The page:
Nature-lovers are trying to delay the demolition of a building used as a maternity roost by a giant colony of nearly 2,000 bats in Kitimat.
The recently-discovered colony is believed to be one of the largest in the province, making it ecologically significant, according to Kitimat Valley Naturalists director Walter Thorne.
"Bats have got a critical role in the environment," he said, noting that one bat can eat hundreds of insects in a single night. "Their contribution to ecology, to world health is enormous."
However, the bats are living in an old cadets building, which is scheduled for demolition this year.
Thorne is hoping to delay the destruction until an alternate living arrangement for the bats can be found.
Disease kills millions of bats
The discovery of the colony comes at a time when researchers are taking an interest in preserving bat populations in North America.
A fungal disease known as white nose syndrome has killed millions of bats in the east and is advancing toward British Columbia.
Mandy Kellner, a biologist and coordinator of the B.C. Community Bat Project, said it's important not to disturb the Kitimat bats because it appears to be a maternity colony — a roost where bats raise their young.
"They reproduce really slowly," she explained. "Bats will live 20 to 40 years and they're only having one pup a year, or no pups if the conditions aren't good."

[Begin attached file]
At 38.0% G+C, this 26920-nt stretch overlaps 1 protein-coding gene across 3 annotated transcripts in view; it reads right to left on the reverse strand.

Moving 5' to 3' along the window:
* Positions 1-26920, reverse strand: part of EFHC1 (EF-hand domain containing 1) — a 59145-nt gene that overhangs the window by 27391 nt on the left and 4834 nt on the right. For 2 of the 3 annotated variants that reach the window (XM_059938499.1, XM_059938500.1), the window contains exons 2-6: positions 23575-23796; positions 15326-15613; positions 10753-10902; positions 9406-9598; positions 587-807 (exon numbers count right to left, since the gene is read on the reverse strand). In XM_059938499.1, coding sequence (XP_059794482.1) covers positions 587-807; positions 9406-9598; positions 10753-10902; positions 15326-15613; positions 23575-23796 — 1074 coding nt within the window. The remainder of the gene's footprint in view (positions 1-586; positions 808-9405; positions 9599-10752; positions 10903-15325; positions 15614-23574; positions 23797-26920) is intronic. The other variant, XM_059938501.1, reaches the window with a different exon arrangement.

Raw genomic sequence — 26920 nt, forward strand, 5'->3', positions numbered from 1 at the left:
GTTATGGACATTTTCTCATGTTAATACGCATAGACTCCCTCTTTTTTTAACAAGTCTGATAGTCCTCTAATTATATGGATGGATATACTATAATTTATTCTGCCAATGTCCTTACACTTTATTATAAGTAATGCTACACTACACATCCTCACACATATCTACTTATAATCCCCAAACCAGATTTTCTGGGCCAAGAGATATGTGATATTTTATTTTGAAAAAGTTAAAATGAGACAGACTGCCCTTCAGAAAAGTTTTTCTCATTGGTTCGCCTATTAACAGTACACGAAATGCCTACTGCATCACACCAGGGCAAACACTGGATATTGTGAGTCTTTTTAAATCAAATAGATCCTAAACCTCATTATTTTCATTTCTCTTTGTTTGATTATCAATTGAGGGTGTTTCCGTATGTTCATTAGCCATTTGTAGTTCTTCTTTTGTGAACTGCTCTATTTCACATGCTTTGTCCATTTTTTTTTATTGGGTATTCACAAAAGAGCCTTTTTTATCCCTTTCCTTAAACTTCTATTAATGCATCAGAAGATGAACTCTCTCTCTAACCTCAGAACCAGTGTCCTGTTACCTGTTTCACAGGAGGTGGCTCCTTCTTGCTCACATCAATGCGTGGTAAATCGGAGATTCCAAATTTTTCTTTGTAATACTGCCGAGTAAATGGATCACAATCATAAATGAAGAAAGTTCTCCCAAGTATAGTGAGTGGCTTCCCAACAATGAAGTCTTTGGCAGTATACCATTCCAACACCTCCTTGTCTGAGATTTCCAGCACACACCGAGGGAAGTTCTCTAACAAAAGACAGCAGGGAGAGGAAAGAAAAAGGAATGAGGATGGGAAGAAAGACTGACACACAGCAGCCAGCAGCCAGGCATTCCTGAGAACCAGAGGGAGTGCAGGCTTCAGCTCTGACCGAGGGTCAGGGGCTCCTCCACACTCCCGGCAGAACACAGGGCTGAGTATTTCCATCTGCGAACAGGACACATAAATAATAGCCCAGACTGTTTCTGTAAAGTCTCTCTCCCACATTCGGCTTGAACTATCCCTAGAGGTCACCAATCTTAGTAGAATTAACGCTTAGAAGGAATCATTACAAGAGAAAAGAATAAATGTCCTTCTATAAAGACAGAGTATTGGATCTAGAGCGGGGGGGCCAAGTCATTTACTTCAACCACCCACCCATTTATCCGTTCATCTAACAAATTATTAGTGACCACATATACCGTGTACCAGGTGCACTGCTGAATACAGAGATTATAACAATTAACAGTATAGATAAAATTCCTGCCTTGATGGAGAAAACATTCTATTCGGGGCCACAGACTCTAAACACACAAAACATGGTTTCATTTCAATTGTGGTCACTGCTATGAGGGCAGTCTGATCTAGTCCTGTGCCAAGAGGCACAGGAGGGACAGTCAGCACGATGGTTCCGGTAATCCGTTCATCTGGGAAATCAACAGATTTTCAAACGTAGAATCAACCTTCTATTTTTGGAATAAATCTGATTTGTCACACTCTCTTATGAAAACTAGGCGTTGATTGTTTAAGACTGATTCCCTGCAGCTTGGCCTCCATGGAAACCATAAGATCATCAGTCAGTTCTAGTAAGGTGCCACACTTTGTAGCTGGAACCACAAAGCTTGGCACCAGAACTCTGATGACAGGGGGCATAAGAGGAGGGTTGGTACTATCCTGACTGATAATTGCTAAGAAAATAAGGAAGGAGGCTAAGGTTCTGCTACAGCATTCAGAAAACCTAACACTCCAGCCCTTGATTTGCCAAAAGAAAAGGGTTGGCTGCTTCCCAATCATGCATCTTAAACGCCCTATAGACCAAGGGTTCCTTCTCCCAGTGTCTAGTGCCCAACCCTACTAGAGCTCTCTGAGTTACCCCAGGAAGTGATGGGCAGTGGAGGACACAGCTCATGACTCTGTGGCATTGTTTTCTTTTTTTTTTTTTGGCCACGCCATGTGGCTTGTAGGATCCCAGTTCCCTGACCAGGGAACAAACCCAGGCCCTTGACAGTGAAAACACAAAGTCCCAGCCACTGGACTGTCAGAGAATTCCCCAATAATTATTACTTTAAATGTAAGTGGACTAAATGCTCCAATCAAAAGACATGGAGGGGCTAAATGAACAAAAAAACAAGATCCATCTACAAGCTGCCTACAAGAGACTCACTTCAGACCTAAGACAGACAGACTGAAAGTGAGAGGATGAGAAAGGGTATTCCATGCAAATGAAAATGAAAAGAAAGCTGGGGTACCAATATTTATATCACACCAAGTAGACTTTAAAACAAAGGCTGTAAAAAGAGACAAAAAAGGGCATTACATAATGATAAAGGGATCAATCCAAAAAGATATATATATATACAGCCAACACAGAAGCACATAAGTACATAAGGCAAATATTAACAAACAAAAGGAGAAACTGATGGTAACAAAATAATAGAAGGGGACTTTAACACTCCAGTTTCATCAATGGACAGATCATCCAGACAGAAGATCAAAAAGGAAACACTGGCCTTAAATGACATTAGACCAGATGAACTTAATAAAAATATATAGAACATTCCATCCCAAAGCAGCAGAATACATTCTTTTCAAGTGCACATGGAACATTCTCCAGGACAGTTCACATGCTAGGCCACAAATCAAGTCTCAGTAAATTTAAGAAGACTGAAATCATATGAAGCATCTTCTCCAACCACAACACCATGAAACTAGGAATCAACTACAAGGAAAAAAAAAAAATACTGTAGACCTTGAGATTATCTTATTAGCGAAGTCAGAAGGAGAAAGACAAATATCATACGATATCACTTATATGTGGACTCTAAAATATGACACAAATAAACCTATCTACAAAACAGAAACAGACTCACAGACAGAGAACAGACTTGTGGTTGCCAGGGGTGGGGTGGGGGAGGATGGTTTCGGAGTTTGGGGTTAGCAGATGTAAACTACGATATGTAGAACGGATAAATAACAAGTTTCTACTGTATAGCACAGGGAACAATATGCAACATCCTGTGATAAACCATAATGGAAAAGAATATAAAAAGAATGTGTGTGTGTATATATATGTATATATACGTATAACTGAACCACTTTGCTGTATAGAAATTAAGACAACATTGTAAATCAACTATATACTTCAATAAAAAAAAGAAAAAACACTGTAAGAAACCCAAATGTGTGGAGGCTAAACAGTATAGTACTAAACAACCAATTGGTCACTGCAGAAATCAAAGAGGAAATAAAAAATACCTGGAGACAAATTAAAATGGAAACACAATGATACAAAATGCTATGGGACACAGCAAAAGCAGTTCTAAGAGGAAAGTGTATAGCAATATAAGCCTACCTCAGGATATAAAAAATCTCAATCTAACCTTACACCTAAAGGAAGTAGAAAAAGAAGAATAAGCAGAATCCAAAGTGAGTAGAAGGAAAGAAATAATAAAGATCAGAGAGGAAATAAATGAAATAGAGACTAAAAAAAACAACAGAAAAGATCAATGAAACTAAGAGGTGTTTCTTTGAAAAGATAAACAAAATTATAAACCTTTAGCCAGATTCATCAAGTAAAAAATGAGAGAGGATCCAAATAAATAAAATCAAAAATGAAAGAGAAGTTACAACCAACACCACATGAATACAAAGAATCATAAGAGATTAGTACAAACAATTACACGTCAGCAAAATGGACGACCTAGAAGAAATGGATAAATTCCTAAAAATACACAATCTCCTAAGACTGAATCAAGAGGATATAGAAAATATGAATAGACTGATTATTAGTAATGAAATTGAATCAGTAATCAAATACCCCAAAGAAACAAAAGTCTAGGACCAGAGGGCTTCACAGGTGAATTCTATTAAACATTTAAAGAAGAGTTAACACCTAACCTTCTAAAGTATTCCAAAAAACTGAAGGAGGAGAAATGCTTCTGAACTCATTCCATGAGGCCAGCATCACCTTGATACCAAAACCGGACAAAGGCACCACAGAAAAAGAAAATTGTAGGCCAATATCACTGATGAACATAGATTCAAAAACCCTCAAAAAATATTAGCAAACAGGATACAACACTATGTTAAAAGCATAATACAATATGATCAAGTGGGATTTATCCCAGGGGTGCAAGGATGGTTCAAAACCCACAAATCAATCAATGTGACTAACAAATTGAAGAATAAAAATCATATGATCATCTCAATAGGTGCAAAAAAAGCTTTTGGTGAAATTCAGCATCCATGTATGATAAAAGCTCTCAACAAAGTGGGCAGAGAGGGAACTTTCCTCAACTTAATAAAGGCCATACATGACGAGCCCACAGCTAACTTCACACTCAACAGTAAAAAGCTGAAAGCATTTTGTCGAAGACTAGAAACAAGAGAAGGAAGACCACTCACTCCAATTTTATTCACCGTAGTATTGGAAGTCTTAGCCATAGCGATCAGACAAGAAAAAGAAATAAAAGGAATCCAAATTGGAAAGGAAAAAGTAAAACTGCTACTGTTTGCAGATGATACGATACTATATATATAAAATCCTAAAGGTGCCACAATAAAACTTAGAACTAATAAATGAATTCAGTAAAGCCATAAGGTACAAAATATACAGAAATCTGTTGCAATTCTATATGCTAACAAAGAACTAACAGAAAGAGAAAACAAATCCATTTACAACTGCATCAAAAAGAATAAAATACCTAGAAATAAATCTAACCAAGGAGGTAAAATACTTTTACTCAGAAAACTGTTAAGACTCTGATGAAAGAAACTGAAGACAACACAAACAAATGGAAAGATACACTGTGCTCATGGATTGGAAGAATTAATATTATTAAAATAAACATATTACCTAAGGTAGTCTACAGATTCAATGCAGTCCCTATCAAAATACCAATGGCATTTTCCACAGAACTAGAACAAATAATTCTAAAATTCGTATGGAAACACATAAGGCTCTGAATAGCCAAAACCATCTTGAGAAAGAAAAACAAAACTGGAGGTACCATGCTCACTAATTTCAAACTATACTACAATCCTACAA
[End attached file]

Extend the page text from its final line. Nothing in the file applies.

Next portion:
The best bet, she said, would be to wait until winter in the hopes the bats move somewhere else to hibernate, allowing the building to be destroyed without any loss of life.
The District of Kitimat has agreed to delay the demolition until at least November, and it appears the bats are moving on as the weather gets colder.
Thorne said volunteers counted nearly 2,000 bats in the roost earlier this year, while a more recent estimate placed the number closer to 700.
However, he warned that waiting to destroy the building won't be enough.
"If you destroy their habitat, you have to have compensation for them," he said. "For springtime, when they arrive again in the community, something's got to be in place for them."
Thorne and Kellner both said the ideal solution would be "bat condos," large boxes on stilts that can shelter hundreds of bats at a time.
Thorne is working with the District of Kitimat in the hopes that condos can be put up on or near the site of their current roost.
He said he doesn't want anything to happen until plans are in place and the cadets building is empty of bats.
"This is a really significant find."
To hear the full story, click on the audio labeled: One of B.C.'s biggest bat colonies needs a new home.